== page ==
SNEAK PEEK: See Inside the Delta, NYC’s Very First Self-Powered Building

by , 07/22/12

Voltaic Solaire, Park Slope, Solar powered home, off the grid home NYC, Maybor Bloomberg, PlayNYC, Empowerment Zone, vertical wind turbine, first self-powered building in nyc, self-powered building,The third floor of the triplex is very unusual – it’s a combined bathroom/bedroom.

Inside, the Delta is actually set up as two separate homes. A 345 sq. ft. studio apartment with a combined kitchen, sleeping area and dining area occupies the second floor and the third, fourth and fifth floors comprise a triplex residence. For more photos and details of the interiors, which have been hooked up with transforming furniture, recycled materials, IKEA furniture, Samsung electronics, Sharp appliances, and lots built-in storage, click through our photo gallery.

If you’re interested in seeing what its like to live in NYC’s first self-powered home, you’ll have the opportunity to do so starting next month, when it will be opened as a bed and breakfast to showcase Voltaic Solaire’s ethos of philanthropy and sustainability. “The units will be available late-August for daily rental, at the rate of $150-200 for the studio and $275-350 for the triplex,” Mark Robinson, COO of Voltaic Solaire, told us.

For more photos of the Delta’s interior finishes, power-generating tech and views of downtown Manhattan, don’t forget to click through our photo gallery.

+ Voltaic Solaire

Photos © Yuka Yoneda


1 Comment

  1. BklynGuide July 21, 2012 at 1:05 am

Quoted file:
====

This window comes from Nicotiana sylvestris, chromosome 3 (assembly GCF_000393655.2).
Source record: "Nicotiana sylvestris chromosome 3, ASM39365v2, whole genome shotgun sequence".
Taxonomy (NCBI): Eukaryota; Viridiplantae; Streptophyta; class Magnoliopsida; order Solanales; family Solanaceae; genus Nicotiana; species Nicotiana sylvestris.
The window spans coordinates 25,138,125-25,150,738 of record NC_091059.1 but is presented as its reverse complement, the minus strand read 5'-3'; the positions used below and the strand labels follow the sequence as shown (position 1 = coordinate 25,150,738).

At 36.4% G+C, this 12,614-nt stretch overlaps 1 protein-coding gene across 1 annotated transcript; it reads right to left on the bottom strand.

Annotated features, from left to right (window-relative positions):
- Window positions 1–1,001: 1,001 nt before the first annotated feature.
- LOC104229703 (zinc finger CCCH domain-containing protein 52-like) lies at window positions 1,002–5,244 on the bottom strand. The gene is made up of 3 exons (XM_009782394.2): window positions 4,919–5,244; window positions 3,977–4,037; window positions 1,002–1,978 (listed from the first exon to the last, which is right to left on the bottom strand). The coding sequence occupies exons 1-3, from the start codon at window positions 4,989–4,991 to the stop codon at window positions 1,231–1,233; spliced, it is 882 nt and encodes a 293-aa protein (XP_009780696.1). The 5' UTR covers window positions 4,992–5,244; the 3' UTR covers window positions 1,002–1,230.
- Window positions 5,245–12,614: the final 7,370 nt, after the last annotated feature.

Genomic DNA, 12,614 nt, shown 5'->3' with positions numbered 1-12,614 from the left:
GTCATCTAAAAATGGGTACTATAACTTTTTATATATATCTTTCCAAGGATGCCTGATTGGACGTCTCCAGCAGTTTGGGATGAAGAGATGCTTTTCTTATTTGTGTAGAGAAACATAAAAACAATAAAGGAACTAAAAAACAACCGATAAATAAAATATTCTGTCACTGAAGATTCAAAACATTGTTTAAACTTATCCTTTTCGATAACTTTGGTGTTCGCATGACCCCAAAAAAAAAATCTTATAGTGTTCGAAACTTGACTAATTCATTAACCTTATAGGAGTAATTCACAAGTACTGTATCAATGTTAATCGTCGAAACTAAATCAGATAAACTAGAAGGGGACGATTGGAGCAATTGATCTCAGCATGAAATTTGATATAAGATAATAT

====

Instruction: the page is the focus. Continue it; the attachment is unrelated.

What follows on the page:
Excuse me, but as someone who lives in the real world of New York, why would any tenant pay more that minimal rent for an apartment with half a kitchen, an obviously creaky folding stairway, and above all a commanding view of the 24/7 traffic jam known as the Brooklyn-Queens Expressway? The three words every New York real estate agent loves most are "Location, Location, Location." This site misses on all three points. How does breathing truck fumes all day qualify as "green living"? If the developers had really wanted to test their model in New York, they would have sought a site -- the Meat-Packing District, for instance -- where their investment would have been much larger but the rewards even greater. Get a celebrity to buy a self-sufficient penthouse for several million dollars at a prominent address and your model is proven. (I am assuming luxury finishes and full compliance with the building code.) Build an awkward apartment at an undesirable address and you will loose money, building code or no. The only people who would even consider this building are unlikely to meet the landlord's financial standards. People want a comfortable, pleasant place to live, with peace, clean air, and easy access to public transit. Energy-efficiency is always a great idea, but it's never a deal-maker.